The Office of the Legal adviser of the Ministry of Foreign Affairs plays a vital role in international relations as it ensures the dissemination and respect of public international law at state level and has the task of promoting the smooth running of the international legal system as a whole.
These offices are an ever-present fixture in the organisation chart of Ministries of Foreign Affairs although their name and competencies differ from one country to another, and yet the public at large are generally unaware of their existence.
It was this state of affairs that led the CAHDI to decide, at its 27th meeting (Strasbourg, 18-19 March 2004), to collect information on the organisation and functions of the Office of the Legal adviser of the Ministry of Foreign Affairs specific to each State. To this end, a questionnaire was duly drawn up and sent out to the delegations.
The questionnaire resulted in detailed information on the functions of the Office of the Legal adviser and its organisation:
- What are the title, rank and position of the Legal adviser and the Legal Office?
- What are the principal functions of the Legal Office?
- Please give a brief description of staff employed by the Legal Office.
- Briefly describe the organisation and structure of the Legal Office.
- What is the place of the Legal Office within the Ministry of Foreign Affairs?
- What are the main contacts of the Legal Office within Government?
- Please describe the relations of the Legal Office with lawyers in private practice, academics and legal institutions.
- Please provide a brief bibliography, if available.
Exchanges of information at ensuing meetings of the CAHDI gave further insights into the role played by the Office of the Legal adviser in the application of international law in member and observer States, revealing that these Offices dealt with very similar substantive issues.
The CAHDI decided to set up the database at its 29th meeting (Strasbourg, 18-19 March 2005). Following the compilation and analysis of replies, a note was drafted and approved at the CAHDI's 31st meeting (Strasbourg, 23-24 March 2006), stressing that the replies indicated a great many common traits but also differences, in both the organisation and the role of the Legal adviser system and the Offices in the States concerned.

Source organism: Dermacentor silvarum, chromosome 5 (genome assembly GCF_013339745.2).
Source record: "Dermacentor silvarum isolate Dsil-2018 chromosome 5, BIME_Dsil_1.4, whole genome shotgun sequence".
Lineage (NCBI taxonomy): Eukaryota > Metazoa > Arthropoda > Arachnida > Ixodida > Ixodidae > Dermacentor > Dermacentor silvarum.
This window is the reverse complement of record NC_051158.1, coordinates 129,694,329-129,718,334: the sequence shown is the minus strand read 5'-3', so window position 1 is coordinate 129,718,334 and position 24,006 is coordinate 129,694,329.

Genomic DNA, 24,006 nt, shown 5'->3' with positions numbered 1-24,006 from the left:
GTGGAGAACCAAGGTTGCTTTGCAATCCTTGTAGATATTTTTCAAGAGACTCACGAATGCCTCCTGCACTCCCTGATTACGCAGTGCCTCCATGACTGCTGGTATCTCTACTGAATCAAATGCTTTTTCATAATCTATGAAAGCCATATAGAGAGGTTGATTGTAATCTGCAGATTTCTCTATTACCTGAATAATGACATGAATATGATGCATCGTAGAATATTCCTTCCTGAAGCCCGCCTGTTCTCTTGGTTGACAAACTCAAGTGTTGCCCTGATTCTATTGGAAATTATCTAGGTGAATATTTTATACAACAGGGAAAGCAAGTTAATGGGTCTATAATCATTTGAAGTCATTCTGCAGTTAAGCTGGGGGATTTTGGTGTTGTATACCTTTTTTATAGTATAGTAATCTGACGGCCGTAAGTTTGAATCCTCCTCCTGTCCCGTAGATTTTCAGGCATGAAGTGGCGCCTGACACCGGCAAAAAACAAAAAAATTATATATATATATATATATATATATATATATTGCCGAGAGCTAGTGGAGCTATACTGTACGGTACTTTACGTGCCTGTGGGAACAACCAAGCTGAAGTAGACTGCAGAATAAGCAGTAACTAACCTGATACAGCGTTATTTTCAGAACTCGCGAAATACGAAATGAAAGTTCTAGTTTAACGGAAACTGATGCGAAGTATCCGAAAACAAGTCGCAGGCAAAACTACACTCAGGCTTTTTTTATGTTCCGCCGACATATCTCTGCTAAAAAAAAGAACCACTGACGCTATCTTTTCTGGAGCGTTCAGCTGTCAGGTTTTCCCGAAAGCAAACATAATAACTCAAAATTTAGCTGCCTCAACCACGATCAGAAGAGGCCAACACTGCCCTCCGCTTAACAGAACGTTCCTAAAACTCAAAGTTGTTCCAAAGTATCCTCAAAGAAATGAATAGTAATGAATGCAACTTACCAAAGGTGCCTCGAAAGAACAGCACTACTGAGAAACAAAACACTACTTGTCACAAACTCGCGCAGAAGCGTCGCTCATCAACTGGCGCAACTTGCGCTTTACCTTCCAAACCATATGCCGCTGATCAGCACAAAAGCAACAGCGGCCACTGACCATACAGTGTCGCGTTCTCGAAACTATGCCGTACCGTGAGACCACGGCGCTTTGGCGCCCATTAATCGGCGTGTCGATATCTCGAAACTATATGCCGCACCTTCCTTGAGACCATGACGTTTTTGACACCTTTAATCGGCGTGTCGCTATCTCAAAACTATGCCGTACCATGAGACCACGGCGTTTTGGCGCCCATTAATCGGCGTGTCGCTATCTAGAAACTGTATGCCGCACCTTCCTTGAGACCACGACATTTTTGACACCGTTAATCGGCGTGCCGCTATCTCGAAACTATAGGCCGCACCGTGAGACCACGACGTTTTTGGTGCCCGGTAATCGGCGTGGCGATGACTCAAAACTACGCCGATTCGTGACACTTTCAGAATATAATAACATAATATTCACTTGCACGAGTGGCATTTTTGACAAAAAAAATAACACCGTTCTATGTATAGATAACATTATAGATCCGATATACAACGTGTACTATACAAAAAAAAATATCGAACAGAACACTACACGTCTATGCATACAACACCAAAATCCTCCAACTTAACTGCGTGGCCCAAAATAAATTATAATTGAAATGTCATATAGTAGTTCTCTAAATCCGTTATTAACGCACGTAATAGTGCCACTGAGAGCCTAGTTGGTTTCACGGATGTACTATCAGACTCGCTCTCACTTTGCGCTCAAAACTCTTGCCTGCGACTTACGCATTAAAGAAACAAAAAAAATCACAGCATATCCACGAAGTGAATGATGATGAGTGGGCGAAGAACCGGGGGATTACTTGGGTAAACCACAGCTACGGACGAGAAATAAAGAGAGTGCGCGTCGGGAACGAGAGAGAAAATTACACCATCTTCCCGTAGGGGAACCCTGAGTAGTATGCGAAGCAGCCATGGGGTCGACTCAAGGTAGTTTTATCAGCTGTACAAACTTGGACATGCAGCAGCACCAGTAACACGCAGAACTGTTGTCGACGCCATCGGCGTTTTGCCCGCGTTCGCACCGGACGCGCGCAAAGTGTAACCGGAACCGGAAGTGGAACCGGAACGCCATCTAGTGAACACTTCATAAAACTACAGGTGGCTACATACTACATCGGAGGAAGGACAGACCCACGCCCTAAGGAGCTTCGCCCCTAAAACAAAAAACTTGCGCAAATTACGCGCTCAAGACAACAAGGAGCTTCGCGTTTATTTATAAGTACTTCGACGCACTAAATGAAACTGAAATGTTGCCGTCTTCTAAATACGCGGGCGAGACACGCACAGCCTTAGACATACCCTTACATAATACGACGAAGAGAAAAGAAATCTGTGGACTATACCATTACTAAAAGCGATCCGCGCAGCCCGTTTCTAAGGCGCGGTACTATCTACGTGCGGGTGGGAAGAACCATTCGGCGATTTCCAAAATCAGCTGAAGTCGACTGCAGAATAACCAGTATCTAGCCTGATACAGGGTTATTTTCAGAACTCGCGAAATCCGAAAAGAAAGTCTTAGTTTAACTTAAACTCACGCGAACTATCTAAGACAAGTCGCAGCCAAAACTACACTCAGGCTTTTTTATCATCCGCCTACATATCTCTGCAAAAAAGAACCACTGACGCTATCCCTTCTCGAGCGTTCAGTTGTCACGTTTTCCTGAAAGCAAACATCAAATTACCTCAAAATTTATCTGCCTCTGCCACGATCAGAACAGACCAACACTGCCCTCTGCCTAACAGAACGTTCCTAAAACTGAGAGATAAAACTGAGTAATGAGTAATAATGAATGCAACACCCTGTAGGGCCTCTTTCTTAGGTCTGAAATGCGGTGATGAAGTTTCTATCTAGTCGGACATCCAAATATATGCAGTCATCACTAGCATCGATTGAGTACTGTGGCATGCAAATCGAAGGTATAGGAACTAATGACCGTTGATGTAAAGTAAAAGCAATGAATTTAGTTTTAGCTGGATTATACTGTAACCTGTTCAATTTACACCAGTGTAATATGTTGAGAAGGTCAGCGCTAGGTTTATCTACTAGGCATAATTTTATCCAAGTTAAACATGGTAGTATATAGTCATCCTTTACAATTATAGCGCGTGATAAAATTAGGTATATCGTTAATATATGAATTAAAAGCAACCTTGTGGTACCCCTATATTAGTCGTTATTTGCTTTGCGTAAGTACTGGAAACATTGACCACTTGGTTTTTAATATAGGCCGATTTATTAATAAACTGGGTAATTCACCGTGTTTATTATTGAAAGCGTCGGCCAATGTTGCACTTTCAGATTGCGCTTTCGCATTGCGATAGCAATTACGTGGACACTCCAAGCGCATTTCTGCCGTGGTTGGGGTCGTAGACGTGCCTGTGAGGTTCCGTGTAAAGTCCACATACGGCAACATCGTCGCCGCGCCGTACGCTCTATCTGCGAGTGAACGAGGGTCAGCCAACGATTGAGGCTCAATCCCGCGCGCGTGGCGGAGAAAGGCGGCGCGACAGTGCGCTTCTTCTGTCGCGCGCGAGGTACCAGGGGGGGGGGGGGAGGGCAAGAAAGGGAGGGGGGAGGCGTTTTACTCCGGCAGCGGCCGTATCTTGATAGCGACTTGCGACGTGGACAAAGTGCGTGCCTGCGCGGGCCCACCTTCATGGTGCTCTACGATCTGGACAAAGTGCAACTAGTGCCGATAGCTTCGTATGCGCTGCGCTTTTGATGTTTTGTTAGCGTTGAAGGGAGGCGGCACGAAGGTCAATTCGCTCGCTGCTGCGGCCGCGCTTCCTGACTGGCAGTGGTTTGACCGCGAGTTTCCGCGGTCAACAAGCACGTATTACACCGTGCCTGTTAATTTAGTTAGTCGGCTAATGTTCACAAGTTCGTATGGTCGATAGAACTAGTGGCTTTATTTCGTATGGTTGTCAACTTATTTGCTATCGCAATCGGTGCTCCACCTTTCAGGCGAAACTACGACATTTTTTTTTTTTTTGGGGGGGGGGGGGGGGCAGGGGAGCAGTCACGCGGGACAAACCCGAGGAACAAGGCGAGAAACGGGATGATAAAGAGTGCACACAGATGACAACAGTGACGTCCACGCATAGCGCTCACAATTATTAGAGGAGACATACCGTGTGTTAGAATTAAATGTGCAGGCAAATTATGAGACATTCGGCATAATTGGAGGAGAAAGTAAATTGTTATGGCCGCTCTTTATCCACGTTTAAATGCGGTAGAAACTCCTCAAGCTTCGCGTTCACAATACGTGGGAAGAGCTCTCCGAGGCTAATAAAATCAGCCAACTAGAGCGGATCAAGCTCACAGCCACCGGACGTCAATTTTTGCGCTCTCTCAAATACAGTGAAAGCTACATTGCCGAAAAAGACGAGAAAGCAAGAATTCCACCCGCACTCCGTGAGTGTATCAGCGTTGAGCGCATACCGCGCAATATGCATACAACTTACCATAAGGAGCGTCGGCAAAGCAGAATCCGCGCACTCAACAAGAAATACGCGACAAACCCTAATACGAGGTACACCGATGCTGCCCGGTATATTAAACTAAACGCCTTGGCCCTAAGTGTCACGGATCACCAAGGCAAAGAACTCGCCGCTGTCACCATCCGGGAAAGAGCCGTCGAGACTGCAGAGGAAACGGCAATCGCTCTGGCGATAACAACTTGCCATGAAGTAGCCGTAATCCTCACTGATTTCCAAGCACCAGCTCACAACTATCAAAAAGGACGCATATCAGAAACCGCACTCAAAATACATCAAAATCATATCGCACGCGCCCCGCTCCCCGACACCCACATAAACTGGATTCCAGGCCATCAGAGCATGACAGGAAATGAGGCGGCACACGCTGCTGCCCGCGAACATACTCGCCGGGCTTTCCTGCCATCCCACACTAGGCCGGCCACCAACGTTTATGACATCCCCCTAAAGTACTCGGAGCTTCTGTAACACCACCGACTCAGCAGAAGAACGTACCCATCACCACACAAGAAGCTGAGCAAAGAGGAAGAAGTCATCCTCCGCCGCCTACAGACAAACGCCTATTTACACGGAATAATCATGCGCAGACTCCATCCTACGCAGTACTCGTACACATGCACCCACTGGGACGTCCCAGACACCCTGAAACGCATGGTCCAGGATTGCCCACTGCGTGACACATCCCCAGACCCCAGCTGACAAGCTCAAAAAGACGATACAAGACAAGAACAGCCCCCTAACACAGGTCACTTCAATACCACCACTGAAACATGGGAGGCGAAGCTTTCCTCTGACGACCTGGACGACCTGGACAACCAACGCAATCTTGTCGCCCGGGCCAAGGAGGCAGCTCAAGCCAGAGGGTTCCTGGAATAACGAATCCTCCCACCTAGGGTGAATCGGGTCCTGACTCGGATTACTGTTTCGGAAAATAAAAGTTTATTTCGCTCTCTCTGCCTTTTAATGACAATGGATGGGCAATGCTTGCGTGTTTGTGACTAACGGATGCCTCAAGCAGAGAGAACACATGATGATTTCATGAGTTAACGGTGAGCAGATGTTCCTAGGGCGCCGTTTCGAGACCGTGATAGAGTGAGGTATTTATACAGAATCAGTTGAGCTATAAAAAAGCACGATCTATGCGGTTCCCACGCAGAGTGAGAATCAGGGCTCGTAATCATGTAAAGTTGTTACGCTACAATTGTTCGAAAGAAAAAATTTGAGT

That note highlighted above all two major differences:
- between Offices staffed by professional law specialists employed on a permanent basis and those comprising career diplomats with legal training, although some Offices combined these approaches,
- between Offices which work essentially in an advisory capacity and those which, in addition to giving legal opinions, have operational responsibilities in certain fields with a strong legal aspect such as the law of the sea.
Analysis of the replies revealed that some Legal advisers have significant responsibilities outside the legal field proper, such as responsibilities for consular matters or visas. It also showed that their Offices have varying degrees of responsibility for human rights-related matters.
Finally, in organisational terms, it showed that the rank of Legal advisers and their position within the Ministry vary and, in some cases, a distinction is drawn between the head of the Legal department and the Legal adviser.
The present data base contains the original national contributions. The Secretariat or the Organisation bears no responsibility for the information contained therein which should be attributed solely to the national delegations.